In the past it has never been smooth. We usually didn’t find out until an hour or so before the program when we would go on. But riding the track was only half of it. Spokes of Hope loaded up a trailer and brought a full display and store from Indiana to sell at the velodrome. And some of the mission was just support for people coming by.

Barry Sherry, Linda Baun, Lexi, John Baun

Call it a miscommunication, but we arrived only to be told that we would not be riding on the track. Uh-oh. No worries. We still had the tent plus there was an entire evening of bike races.

In Memory – Alex Shepherd

My cousins from New Jersey, Stacey Gravina and her family, always come over to see me. That always makes it special. Stacey was the mother of Jake “The Hero” Grecco, one of our heroes.

Stacey Gravina, Raeann Peters, Barry Sherry, Josh Grecco, Gary Gravina, Logan Gravina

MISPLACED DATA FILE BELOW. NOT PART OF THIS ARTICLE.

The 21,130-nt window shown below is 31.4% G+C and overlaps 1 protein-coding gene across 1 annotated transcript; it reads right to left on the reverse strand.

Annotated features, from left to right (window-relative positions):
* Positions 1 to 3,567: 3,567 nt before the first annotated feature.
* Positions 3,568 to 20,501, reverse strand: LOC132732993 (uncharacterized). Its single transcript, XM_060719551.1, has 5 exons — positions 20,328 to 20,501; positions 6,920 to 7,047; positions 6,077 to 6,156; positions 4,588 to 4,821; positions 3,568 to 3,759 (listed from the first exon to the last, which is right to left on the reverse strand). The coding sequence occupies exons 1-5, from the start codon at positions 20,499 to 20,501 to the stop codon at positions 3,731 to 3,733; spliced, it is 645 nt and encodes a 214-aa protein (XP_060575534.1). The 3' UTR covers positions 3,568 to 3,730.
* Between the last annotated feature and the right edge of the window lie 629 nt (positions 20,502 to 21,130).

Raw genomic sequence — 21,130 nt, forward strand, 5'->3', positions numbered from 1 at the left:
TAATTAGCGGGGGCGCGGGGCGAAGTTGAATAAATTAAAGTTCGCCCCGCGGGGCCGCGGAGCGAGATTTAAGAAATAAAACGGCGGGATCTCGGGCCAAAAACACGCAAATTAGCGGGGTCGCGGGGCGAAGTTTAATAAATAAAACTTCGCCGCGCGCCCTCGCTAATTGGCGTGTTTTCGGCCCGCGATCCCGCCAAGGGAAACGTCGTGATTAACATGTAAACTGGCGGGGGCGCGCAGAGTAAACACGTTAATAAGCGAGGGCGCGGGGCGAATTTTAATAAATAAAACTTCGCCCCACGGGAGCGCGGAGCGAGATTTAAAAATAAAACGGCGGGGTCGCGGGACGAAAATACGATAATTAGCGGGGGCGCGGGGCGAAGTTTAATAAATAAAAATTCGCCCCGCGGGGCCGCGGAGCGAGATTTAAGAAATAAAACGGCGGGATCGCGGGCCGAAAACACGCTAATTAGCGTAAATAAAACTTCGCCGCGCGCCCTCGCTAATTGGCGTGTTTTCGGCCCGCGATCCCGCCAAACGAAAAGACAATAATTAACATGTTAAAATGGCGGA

But this year was especially hard. I had hoped that my cousin, Kay Walborn, would join us as a cancer warrior. Instead, her name was the latest to be added to the Spokes of Hope banner that Cindi carries with her on rides. Kay lost her battle five days earlier.

Kay Walborn’s name added to the scarf. This sucks.

One of the people that came through was young Lexi. She was diagnosed with Acute lymphocytic leukemia (A.L.L.) in February, 2015, finished treatment May, 2017, and relapsed December, 2017. Lexi – we ride for you!

Cindi coaching Lexi

If Friday is all work, especially if we don’t get to ride), then Saturday is all play. Each year we meet for a group ride out to Topton and back. We meet at The Market Cafe which is quite a neat place situated right next to two train tracks. Unless you’re a railfan, which I am, you probably don’t want to be sipping on a cold drink when a train rumbles by.

On the road to Topton

The ride is truly one of my favorite rides of the year. It is just fun. But it is also a ride with other warriors – a brotherhood, and sisterhood, that can’t be explained and we don’t want others to join. But if you are diagnosed then we welcome you.